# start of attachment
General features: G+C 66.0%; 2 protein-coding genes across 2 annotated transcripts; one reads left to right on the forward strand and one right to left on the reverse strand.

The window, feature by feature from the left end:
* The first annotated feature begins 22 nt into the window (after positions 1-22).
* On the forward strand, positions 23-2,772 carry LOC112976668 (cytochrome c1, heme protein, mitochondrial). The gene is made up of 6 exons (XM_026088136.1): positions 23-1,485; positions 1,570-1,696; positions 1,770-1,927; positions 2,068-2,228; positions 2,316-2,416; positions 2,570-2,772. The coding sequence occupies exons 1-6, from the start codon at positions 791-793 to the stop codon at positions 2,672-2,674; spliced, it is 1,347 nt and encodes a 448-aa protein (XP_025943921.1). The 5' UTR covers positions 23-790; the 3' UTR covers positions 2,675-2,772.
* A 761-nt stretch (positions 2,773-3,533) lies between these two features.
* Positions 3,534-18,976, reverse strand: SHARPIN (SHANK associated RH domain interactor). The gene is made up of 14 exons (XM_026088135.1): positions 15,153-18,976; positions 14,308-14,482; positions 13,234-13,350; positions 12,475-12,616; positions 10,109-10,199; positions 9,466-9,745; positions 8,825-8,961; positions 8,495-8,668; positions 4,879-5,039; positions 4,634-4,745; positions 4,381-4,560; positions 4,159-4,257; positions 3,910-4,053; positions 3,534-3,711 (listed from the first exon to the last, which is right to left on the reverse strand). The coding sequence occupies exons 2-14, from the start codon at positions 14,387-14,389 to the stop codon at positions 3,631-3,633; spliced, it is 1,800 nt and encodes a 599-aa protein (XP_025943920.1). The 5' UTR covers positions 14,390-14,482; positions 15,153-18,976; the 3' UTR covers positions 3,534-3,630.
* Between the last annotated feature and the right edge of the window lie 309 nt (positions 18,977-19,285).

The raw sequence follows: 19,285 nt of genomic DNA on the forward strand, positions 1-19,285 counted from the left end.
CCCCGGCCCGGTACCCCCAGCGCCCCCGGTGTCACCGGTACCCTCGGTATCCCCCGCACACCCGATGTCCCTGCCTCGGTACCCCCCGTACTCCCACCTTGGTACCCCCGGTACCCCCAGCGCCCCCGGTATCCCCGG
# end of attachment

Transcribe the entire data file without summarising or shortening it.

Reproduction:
General features: G+C 66.0%; 2 protein-coding genes across 2 annotated transcripts; one reads left to right on the forward strand and one right to left on the reverse strand.

The window, feature by feature from the left end:
* The first annotated feature begins 22 nt into the window (after positions 1-22).
* On the forward strand, positions 23-2,772 carry LOC112976668 (cytochrome c1, heme protein, mitochondrial). The gene is made up of 6 exons (XM_026088136.1): positions 23-1,485; positions 1,570-1,696; positions 1,770-1,927; positions 2,068-2,228; positions 2,316-2,416; positions 2,570-2,772. The coding sequence occupies exons 1-6, from the start codon at positions 791-793 to the stop codon at positions 2,672-2,674; spliced, it is 1,347 nt and encodes a 448-aa protein (XP_025943921.1). The 5' UTR covers positions 23-790; the 3' UTR covers positions 2,675-2,772.
* A 761-nt stretch (positions 2,773-3,533) lies between these two features.
* Positions 3,534-18,976, reverse strand: SHARPIN (SHANK associated RH domain interactor). The gene is made up of 14 exons (XM_026088135.1): positions 15,153-18,976; positions 14,308-14,482; positions 13,234-13,350; positions 12,475-12,616; positions 10,109-10,199; positions 9,466-9,745; positions 8,825-8,961; positions 8,495-8,668; positions 4,879-5,039; positions 4,634-4,745; positions 4,381-4,560; positions 4,159-4,257; positions 3,910-4,053; positions 3,534-3,711 (listed from the first exon to the last, which is right to left on the reverse strand). The coding sequence occupies exons 2-14, from the start codon at positions 14,387-14,389 to the stop codon at positions 3,631-3,633; spliced, it is 1,800 nt and encodes a 599-aa protein (XP_025943920.1). The 5' UTR covers positions 14,390-14,482; positions 15,153-18,976; the 3' UTR covers positions 3,534-3,630.
* Between the last annotated feature and the right edge of the window lie 309 nt (positions 18,977-19,285).

The raw sequence follows: 19,285 nt of genomic DNA on the forward strand, positions 1-19,285 counted from the left end.
CCCCGGCCCGGTACCCCCAGCGCCCCCGGTGTCACCGGTACCCTCGGTATCCCCCGCACACCCGATGTCCCTGCCTCGGTACCCCCCGTACTCCCACCTTGGTACCCCCGGTACCCCCAGCGCCCCCGGTATCCCCGG